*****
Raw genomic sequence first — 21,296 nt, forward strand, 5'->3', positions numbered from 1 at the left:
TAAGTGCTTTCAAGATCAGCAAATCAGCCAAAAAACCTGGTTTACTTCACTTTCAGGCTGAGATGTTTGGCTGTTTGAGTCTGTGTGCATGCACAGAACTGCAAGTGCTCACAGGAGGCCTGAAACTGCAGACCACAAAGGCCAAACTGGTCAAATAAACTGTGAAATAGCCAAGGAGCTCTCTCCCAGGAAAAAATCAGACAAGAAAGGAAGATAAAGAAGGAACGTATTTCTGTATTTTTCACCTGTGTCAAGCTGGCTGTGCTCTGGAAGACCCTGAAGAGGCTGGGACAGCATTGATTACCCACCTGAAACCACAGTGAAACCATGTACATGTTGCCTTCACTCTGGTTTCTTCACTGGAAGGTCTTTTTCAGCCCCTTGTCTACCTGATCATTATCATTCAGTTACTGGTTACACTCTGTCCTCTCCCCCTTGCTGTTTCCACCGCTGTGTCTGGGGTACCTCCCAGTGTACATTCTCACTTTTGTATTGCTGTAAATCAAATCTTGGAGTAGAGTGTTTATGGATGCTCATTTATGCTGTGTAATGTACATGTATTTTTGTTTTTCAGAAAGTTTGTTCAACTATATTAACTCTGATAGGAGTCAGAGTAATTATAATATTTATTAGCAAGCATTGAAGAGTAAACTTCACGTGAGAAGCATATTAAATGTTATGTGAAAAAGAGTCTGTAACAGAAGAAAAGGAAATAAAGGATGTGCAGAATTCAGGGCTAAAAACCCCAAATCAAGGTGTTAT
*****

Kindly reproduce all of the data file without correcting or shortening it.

Raw genomic sequence first — 21,296 nt, forward strand, 5'->3', positions numbered from 1 at the left:
TAAGTGCTTTCAAGATCAGCAAATCAGCCAAAAAACCTGGTTTACTTCACTTTCAGGCTGAGATGTTTGGCTGTTTGAGTCTGTGTGCATGCACAGAACTGCAAGTGCTCACAGGAGGCCTGAAACTGCAGACCACAAAGGCCAAACTGGTCAAATAAACTGTGAAATAGCCAAGGAGCTCTCTCCCAGGAAAAAATCAGACAAGAAAGGAAGATAAAGAAGGAACGTATTTCTGTATTTTTCACCTGTGTCAAGCTGGCTGTGCTCTGGAAGACCCTGAAGAGGCTGGGACAGCATTGATTACCCACCTGAAACCACAGTGAAACCATGTACATGTTGCCTTCACTCTGGTTTCTTCACTGGAAGGTCTTTTTCAGCCCCTTGTCTACCTGATCATTATCATTCAGTTACTGGTTACACTCTGTCCTCTCCCCCTTGCTGTTTCCACCGCTGTGTCTGGGGTACCTCCCAGTGTACATTCTCACTTTTGTATTGCTGTAAATCAAATCTTGGAGTAGAGTGTTTATGGATGCTCATTTATGCTGTGTAATGTACATGTATTTTTGTTTTTCAGAAAGTTTGTTCAACTATATTAACTCTGATAGGAGTCAGAGTAATTATAATATTTATTAGCAAGCATTGAAGAGTAAACTTCACGTGAGAAGCATATTAAATGTTATGTGAAAAAGAGTCTGTAACAGAAGAAAAGGAAATAAAGGATGTGCAGAATTCAGGGCTAAAAACCCCAAATCAAGGTGTTAT